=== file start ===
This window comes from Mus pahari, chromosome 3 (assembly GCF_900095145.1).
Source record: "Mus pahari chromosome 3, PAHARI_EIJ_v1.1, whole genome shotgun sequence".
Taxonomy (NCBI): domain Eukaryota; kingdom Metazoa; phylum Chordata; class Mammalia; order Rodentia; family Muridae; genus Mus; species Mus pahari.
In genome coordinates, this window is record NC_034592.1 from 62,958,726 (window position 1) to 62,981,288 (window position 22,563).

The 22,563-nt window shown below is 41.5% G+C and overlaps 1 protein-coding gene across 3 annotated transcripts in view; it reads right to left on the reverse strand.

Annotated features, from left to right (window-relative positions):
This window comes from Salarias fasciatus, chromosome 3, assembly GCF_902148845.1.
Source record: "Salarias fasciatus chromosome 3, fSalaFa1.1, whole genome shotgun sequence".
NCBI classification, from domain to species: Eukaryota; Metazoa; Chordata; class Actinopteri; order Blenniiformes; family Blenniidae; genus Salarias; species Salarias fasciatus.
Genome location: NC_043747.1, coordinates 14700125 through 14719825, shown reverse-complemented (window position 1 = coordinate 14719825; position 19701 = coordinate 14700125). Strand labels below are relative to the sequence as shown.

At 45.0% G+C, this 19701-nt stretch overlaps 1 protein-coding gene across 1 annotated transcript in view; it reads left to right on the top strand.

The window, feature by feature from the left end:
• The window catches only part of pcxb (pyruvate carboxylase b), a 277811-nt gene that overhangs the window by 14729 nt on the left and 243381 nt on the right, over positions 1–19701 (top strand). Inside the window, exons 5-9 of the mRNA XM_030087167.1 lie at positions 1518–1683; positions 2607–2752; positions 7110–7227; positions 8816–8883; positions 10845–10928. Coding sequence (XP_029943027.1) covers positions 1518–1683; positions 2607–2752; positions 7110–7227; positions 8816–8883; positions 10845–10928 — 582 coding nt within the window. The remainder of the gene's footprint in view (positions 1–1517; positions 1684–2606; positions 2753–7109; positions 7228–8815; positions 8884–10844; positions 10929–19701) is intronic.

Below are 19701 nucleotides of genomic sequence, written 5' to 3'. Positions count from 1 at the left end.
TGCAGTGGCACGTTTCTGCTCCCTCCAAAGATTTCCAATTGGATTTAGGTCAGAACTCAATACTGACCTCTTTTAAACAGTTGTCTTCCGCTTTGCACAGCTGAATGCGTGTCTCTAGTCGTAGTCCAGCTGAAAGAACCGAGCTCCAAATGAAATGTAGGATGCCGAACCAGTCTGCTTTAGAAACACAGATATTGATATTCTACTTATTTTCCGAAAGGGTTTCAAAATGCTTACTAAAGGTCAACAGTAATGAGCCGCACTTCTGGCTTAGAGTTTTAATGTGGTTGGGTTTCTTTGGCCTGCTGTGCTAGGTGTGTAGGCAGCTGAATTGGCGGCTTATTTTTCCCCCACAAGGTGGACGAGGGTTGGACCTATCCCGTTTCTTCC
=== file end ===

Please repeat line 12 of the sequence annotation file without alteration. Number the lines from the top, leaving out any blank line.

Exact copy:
The window, feature by feature from the left end: